No Need to Call in a Pro: Here's Exactly How to Paint Your Home's Ceilings
Follow these easy steps to transform the overhead walls in your house.
Are you looking for a way to upgrade your home? Start by looking, well, up. Your ceiling, like an accent rug or a new piece of artwork, can actually function as a décor moment in a space. If painted, this underestimated wall can come alive and completely transform a room from its original state; go white for a fresh, expansive take (this is arguably the most popular option) or opt for the modern approach and cover it in the same hue as the room's four vertical walls. Whichever option you choose, you will need to know how to successfully paint a ceiling, which come in all different surface types.
Prep your ceiling and scope out water damage.
Karyn Womack, the regional sales and development trainer at BEHR, says the first step in the prep phase is to tape off the sections where the ceiling meets the walls with painter's tape. Next, remove vents so paint doesn't drip onto the coverings and fill in nail holes with spackle, so the ceiling is smooth. If you have water stains on the ceiling, use a primer—like the Kilz Original Aerosol Interior Primer ($6.98, homedepot.com)—on any problem areas before you grab your paint. Of course, it's imperative to make sure that you know where the source of the stain is coming from to avoid future damage, which would render your efforts moot.
Prime the area—and mind your ceiling's texture while doing so.
If you're simply attempting a refresh job—and not covering water damage—scrape loose or peeling paint from the ceiling and prime the surface with a liquid, oil-based interior primer, such as the Kilz Original Interior Primer ($16.98, homedepot.com), with a half-inch nap roller; for this, we like the Wooster Nap Roller ($5.86, homedepot.com). This method works for most ceiling types, with the exception of a sprayed popcorn ceiling. If you're working on this surface, Womack says you will need to prime it and use a three eighths-inch roller, which is better suited for a ceiling with more texture.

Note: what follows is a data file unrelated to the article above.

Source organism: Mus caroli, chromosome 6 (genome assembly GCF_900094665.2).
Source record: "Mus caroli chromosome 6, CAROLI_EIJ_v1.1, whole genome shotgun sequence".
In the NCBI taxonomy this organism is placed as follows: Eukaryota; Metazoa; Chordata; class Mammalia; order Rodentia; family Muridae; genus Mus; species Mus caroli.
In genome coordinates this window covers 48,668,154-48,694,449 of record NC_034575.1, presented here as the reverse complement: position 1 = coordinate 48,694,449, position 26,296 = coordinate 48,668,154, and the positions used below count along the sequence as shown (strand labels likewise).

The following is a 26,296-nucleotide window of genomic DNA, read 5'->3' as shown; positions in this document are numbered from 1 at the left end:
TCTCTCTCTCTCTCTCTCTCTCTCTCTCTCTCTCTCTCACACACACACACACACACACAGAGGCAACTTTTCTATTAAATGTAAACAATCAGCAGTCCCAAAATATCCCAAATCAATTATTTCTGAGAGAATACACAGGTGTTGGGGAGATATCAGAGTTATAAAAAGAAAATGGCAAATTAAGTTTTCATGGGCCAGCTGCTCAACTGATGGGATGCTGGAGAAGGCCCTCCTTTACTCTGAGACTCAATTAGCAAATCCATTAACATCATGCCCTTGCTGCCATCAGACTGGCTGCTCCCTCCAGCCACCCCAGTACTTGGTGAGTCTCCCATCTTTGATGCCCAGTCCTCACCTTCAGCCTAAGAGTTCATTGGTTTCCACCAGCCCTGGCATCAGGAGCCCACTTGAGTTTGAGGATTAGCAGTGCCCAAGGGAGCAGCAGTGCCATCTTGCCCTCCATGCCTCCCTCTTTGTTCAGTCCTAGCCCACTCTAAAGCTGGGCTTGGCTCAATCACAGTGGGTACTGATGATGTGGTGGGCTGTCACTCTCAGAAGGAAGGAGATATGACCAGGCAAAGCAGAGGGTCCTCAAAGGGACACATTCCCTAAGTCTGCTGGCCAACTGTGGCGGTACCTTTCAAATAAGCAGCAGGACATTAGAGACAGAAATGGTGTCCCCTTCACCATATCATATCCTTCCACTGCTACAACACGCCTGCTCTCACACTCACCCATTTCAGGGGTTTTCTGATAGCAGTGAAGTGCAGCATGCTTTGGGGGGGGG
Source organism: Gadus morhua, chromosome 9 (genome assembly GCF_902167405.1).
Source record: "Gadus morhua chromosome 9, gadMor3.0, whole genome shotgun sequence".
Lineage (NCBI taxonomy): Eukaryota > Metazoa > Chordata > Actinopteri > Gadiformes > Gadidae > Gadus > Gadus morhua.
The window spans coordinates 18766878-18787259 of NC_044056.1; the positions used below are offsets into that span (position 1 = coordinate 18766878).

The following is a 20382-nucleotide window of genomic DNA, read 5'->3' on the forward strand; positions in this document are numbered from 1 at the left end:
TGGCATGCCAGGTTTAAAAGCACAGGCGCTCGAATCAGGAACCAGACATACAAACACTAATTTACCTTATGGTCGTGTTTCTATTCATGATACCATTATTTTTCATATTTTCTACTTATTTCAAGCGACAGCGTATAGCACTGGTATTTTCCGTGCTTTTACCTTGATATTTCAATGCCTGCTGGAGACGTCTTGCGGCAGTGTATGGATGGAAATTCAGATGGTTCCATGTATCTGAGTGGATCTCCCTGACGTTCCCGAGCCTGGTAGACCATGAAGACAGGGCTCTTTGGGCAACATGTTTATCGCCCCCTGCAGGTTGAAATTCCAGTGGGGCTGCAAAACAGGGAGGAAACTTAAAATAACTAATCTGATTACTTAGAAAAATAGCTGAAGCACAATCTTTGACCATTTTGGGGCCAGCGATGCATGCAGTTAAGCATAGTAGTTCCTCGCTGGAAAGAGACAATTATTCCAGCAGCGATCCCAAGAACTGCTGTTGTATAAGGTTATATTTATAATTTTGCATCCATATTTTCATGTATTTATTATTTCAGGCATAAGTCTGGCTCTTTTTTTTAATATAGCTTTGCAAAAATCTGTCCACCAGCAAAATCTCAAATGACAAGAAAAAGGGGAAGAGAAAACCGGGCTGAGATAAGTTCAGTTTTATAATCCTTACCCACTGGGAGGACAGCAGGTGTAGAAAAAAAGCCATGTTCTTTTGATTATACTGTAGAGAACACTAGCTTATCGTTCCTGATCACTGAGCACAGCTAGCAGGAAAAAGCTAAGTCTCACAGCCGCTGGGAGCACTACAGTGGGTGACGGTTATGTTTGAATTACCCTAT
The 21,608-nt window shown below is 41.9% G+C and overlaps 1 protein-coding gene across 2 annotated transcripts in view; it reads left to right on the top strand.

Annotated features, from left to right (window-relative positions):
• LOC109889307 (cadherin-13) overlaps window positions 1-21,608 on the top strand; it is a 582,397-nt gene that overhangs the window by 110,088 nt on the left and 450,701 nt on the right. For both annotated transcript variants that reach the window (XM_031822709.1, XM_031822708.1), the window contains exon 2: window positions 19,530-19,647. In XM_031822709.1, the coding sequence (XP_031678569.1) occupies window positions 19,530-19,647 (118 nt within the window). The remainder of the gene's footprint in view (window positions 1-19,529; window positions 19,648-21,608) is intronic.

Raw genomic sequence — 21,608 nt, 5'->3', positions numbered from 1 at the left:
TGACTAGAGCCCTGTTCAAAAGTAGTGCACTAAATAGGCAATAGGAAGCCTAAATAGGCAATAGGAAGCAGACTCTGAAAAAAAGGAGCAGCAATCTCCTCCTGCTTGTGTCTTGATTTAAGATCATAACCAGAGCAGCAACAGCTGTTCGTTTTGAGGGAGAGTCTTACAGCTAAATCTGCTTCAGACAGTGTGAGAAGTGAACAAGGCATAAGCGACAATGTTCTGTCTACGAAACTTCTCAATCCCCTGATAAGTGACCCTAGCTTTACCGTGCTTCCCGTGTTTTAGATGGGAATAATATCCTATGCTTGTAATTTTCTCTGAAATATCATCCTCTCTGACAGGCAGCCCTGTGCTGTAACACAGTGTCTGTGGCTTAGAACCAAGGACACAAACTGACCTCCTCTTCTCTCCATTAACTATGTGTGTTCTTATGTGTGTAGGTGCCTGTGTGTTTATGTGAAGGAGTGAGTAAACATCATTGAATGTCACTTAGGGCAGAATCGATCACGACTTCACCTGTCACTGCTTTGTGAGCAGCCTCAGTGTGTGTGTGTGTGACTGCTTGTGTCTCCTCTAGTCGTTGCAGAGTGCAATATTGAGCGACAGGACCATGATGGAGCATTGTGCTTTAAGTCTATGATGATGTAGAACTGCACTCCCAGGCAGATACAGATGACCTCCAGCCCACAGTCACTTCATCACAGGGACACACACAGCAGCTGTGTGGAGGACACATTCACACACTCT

Paint the ceiling.
After you complete your prep, you're ready to paint the surface. Matt Kunz, the president at Five Star Painting, a Neighborly company, recommends using a brush for cutting in corners and then painting in areas closest to the wall. Another pro tip? Womack notes to work in from the walls, around the tape. For the majority of the ceiling, use a roller with an attached extension pole. "Start painting away from one corner in a straight line until the entire ceiling is covered," she says. "If a second coat is needed, then apply paint in a perpendicular direction." Continue by removing the tape while the paint is still wet—and then let everything dry.